You just finished your lunch and it’s time to get back to your to-do list. But now, not only do you feel full, you feel sluggish and exhausted. Post meal fatigue is real, and it’s no fun. While it’s normal to feel a slight dip in energy after eating (also known as postprandial somnolence), it’s not normal to feel so tired that you need a nap asap. 

So if you’re feeling tired after eating, this article is for you. I’m going to break down 3 reasons why you feel extreme fatigue after eating. Then, I’ll offer solutions so that you can make it through your day with consistent energy. 

3 Reasons: Why Am I So Tired After I Eat?

1 – Eating Meals that Cause Blood Sugar Crashes

Meals that cause a major blood sugar crash are meals that are not balanced. Think too much sugar, white flours, and starchy carbs and not enough protein, fat, and fiber. That is—good quality protein, fat, and fiber, of course. 

After you eat a meal (any meal), your blood sugar rises. Insulin moves into the bloodstream to take the sugar out of the blood and put it in cells for energy. This means that if you don’t have enough insulin or too much, you can become fatigued. One of deciding factors of this besides meal type, is meal quantity. If you have too little of a meal, you may feel fatigued from the lack of nutrients that your body needs to have energy. If you have too big of a meal, your body is using a lot of energy trying to digest it. I like to call this digestive system overload.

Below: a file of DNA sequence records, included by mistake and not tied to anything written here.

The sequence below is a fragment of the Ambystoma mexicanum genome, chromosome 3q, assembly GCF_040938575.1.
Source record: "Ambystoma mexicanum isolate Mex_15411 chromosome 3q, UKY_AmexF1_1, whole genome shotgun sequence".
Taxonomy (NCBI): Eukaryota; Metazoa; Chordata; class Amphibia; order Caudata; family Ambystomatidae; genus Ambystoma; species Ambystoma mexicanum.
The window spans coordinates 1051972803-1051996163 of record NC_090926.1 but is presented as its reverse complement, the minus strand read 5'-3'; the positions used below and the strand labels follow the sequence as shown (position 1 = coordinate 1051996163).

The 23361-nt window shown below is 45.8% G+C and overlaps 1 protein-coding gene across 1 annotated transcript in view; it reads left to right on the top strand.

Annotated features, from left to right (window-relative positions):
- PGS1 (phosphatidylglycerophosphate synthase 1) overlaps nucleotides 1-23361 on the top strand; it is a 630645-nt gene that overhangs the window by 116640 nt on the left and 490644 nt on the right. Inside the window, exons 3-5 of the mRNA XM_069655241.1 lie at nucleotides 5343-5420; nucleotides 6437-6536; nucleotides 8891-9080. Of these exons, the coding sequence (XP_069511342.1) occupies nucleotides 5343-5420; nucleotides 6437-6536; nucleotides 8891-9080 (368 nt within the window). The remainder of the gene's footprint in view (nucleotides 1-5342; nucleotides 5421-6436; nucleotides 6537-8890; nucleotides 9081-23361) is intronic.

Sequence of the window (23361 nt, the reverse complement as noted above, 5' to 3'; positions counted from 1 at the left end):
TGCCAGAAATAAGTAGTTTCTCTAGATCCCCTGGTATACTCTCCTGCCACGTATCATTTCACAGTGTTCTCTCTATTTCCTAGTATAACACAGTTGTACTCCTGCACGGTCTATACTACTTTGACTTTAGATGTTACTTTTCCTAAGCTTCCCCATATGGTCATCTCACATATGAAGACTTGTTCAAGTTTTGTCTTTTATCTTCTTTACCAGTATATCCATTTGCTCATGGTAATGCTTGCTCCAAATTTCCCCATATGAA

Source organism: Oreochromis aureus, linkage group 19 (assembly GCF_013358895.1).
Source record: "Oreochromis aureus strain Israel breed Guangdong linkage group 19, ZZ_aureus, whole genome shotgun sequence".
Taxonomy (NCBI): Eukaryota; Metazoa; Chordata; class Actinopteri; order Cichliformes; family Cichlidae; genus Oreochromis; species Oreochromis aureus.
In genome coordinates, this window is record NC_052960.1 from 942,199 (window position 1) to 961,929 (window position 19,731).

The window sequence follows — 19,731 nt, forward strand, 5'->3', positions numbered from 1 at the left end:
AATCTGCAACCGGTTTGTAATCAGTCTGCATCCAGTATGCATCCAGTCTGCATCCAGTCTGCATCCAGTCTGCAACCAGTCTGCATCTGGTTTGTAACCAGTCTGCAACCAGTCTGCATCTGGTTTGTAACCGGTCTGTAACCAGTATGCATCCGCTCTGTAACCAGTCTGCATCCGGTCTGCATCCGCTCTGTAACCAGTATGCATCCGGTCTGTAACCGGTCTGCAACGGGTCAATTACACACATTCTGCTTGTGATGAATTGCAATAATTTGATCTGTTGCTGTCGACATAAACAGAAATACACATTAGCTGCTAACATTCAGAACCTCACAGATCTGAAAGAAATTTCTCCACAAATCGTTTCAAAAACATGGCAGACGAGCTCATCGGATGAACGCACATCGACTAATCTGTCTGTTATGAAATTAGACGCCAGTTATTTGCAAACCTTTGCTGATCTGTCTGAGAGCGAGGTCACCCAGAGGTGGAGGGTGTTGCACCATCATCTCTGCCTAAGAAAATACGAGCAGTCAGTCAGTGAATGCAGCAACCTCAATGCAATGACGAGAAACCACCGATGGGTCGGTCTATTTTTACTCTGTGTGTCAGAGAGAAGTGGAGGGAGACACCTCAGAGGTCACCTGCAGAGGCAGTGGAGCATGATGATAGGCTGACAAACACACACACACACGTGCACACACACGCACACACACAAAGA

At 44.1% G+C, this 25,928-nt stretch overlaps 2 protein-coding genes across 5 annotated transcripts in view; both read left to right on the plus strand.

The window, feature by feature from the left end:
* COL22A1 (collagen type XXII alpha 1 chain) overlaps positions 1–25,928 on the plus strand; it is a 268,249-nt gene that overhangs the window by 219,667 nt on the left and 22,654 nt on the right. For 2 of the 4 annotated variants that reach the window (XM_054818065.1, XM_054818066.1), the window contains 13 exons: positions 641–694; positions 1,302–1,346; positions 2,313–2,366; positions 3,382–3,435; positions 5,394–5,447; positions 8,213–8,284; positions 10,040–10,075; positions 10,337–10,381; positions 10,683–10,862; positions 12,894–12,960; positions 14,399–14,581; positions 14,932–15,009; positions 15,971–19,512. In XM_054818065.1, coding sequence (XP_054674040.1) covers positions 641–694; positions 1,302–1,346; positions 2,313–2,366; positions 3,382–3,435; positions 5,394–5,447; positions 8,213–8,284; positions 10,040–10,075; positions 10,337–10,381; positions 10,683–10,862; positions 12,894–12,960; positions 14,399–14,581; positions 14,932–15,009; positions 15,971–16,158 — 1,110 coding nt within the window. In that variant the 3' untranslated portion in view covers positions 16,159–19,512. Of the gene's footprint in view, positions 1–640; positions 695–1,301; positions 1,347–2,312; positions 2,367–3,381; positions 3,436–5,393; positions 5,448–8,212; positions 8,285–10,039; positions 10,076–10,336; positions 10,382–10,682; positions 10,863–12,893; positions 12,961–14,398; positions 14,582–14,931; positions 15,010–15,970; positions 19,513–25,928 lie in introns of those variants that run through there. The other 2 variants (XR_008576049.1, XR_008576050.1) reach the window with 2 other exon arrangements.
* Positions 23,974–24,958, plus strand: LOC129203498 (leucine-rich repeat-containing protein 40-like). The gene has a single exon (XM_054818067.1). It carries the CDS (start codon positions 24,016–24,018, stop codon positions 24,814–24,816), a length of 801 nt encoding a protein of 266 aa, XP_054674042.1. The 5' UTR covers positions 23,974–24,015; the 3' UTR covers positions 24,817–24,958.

The fix: if you’re feeling tired after you eat, eat a well-balanced meal that includes whole foods, good quality protein, fiber, and healthy fats. Your hormones and blood sugar levels will love this. 

Meal ideas:

  • A leafy green salad with roasted sweet potato cubes, avocado, and grilled salmon 
  • A quinoa bowl with steamed vegetables like broccoli, asparagus, chickpeas and a lemony tahini dressing 

2 – Leaky Gut and Food Sensitivities

Common, but often overlooked reasons for post meal fatigue are food sensitivities. If after a meal you experience bloating, brain fog, skin issues, and headaches in addition to fatigue, you may have food sensitivities. 

Food sensitivities are often a result of leaky gut, or poor gut integrity. Basically, this means that your gut lining is compromised or permeable, allowing for foods and toxins to seep into your bloodstream, causing inflammation. If this sounds like you, an elimination diet or a food intolerance test may be a good idea. 

The University of York in the U.K. conducted a study to help understand the benefits of eliminated diets based on the results of a food intolerance test. Out of 436 people who reported experiencing fatigue, 87% reported a boost to their energy levels having removed their ‘trigger foods.’ 

In my coaching program for burnout and adrenal fatigue, we offer the opportunity to get lab testing done to identify trigger foods. This is one of the best ways to eliminate fatigue quickly. The thing is, even if you are eating a picture perfect healthy diet, there are still some foods that may be causing problems. The beauty of this program is that after we identify your trigger foods, we can eliminate them for a time, rebuild your gut integrity, and then slowly reintroduce them. I personally have done this and it worked wonders for me, and now I am back eating my favorite foods.